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Struggling Rhizome turns to community for help

'There is nothing like it. It would be a real shame if we lost the space': longtime patron

Rhizome's Lisa Moore and Vinetta Lenavat turned to community for help to keep the financially-strapped café afloat. "There're all these people who have told us time and time again that this is a space they care about and are committed to." Credit: Shauna Lewis photo

An East Vancouver café known for being a hub of grassroots activism, social justice events and queer and marginalized human rights groups, is struggling financially. But while the future remains uncertain for the five-year-old business, its patrons are rallying together to do what they can to stop another queer-friendly space from disappearing. 

 Rhizome owners and lesbian couple, Lisa Moore and Vinetta Lenavat, say the café, located on Broadway near Main Street, is much more than a business venture. “We started this space because we wanted to create a community living room,” Moore says. “We wanted to start a space that would be a self-sustaining, autonomous community space that didn’t necessarily rely on outside funding.” Rhizome is anti-profit, she explains. 

“It’s always been really, really challenging for us to operate a business with this location in this particular city and operate it with certain political, moral and ethical principles rather than a profit generating machine,” Moore admits. She says the global economic downturn, combined with rent and food cost increases, has put a strain on the café’s operations, leaving the future of the space uncertain.   

Last summer when the couple realized they did need shoulders to lean on, they looked no further than the community. Moore said she and Lenavat felt it would be irresponsible to try and deal with the challenges behind closed doors “when there are all these people who have told us time and time again that this is a space that they care about and are committed to.”

Asking for help is not easy, Moore admits. “It was kind of a scary thing to do, to lay this on the table and say to people, ‘We need your help.'”

But Rhizome’s patrons responded to Moore’s call-out, which led to the formation of 20-person committee to brainstorm ideas for the space.

One of those ideas was the Friends of Rhizome donation group. Once someone donates, they automatically become a member of the group, owning a piece of the space. “You can donate 50 cents and be a Friend of Rhizome or you can donate $500 and there’s no distinction or value judgment placed on one or the other,” Moore explains. “We’ve had an amazing response.”

In the week after going public about their need for support, Rhizome raised over $5,000 from about 150 short- and long-term donors.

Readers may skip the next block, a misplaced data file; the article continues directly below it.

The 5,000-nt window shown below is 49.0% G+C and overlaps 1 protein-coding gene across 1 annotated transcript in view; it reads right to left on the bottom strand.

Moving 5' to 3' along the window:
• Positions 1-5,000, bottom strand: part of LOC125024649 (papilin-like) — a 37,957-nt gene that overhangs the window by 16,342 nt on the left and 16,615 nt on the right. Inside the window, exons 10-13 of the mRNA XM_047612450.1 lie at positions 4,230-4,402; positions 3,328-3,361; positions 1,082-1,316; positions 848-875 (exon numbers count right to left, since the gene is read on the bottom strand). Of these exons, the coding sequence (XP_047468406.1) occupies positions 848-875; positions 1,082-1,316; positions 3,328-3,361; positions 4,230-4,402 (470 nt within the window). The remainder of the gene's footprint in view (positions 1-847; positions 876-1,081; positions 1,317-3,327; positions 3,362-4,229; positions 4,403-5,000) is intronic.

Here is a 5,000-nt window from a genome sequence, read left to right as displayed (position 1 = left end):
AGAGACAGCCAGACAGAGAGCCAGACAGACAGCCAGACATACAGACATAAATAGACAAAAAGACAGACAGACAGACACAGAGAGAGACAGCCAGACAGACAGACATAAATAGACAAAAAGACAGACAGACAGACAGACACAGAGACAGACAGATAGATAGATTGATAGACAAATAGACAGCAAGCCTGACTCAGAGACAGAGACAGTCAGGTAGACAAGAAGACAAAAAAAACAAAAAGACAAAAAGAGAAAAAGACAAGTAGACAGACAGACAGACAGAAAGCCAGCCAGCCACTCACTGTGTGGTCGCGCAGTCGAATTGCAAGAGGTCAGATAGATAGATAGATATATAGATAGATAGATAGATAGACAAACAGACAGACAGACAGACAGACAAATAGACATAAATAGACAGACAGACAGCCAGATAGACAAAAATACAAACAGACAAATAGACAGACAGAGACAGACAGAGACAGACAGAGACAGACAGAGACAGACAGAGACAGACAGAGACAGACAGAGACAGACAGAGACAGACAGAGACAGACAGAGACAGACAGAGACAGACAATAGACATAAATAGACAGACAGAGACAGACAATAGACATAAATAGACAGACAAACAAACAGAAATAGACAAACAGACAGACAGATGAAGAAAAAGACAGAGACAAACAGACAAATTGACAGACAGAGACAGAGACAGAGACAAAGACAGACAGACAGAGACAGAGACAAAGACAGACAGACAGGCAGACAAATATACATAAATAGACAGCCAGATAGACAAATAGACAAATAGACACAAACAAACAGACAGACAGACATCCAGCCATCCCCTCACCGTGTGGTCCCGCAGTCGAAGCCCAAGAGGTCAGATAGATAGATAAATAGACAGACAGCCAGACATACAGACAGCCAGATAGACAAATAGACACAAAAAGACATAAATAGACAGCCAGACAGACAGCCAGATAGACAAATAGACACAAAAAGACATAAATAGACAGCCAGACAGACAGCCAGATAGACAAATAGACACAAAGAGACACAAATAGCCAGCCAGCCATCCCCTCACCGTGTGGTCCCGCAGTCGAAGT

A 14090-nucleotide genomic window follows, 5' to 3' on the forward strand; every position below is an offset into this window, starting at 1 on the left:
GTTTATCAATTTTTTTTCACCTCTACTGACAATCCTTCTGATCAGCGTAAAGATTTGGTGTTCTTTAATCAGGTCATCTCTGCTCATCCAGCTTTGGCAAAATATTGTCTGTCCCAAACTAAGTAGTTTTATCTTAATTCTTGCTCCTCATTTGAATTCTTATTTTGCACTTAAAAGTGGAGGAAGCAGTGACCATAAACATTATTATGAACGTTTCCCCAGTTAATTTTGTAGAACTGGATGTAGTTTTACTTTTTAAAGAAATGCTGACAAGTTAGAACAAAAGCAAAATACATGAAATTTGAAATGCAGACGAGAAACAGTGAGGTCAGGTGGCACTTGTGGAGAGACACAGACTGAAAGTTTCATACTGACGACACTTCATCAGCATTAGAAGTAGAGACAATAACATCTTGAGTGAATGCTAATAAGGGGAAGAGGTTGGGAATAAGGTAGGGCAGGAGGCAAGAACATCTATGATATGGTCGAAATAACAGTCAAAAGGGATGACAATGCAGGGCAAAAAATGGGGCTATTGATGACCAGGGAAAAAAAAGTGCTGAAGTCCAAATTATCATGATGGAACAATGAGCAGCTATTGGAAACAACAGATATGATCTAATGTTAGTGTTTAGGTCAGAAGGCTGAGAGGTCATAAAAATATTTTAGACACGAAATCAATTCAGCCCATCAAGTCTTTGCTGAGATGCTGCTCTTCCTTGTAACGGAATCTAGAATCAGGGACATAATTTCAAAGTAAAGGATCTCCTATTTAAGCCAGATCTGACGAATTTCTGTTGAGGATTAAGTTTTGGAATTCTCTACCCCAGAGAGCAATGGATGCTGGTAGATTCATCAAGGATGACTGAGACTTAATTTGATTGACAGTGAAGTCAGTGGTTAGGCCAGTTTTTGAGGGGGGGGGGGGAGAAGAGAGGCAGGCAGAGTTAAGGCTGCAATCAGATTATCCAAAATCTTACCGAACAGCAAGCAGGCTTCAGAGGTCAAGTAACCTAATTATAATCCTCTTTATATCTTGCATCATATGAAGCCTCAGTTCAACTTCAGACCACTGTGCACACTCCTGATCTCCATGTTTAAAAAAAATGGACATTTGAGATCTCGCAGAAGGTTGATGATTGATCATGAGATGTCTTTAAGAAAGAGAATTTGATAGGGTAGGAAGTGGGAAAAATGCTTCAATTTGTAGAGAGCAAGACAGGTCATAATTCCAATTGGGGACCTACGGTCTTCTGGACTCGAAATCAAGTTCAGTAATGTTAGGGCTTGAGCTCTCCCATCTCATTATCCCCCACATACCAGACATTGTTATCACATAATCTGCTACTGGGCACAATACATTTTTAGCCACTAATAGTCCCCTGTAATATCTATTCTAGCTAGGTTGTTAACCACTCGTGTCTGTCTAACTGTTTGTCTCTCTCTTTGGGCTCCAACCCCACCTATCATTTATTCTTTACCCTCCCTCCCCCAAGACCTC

Asked if the cafe, located outside of the gay village, would be more financially successful if positioned within the city’s queer hub, Moore shrugged. “I don’t think so,” she said. “We are queer, and a lot of issues that we work around are queer issues, but we see ourselves as a radical social justice space and that includes queer issues but it’s not exclusive to them,” she explains.

“It’s a welcoming space,” says queer artist, entertainer and writer, Ivan Coyote, who has attended and participated in literary readings and shows hosted by the venue. “They don’t hold social justice as an ideal, they live it as a business model; it is a vital part of the activism in the queer literary and music scene.”

“It’s a great space, a very unique space. I want to support queer business,” adds Peggy Lee, a longtime patron and new Friend of Rhizome donor. “There is nothing like it. It would be a real shame if we lost the space. There are so few queer spaces left in Vancouver, particularly for queers of colour,” says Lee, who is Chinese-Canadian and a lesbian.

Both Lee and Coyote have promised to help save Rhizome in whatever way they can, and they are not alone. With an email list of 1,700 people and a Facebook group of over 600, Moore says there is a great deal of public support for the café, and is hopeful it will stay afloat. “In order for this to continue, we will need monthly donors. But I feel that the momentum that is gathering just might be what it takes to keep this thing going in a way that is deepening the roots in the community,” she adds.

“This is important, our community needs it. The kind of conversations that happen here are vital. The kind of work that is able to cross-pollinate here is vital. The kind of analysis that is projected through the work that happens here is vital,” Moore concludes.

 

To become a Friend of Rhizome, or to attend one of the many future charity events, go to rhizomecafe.ca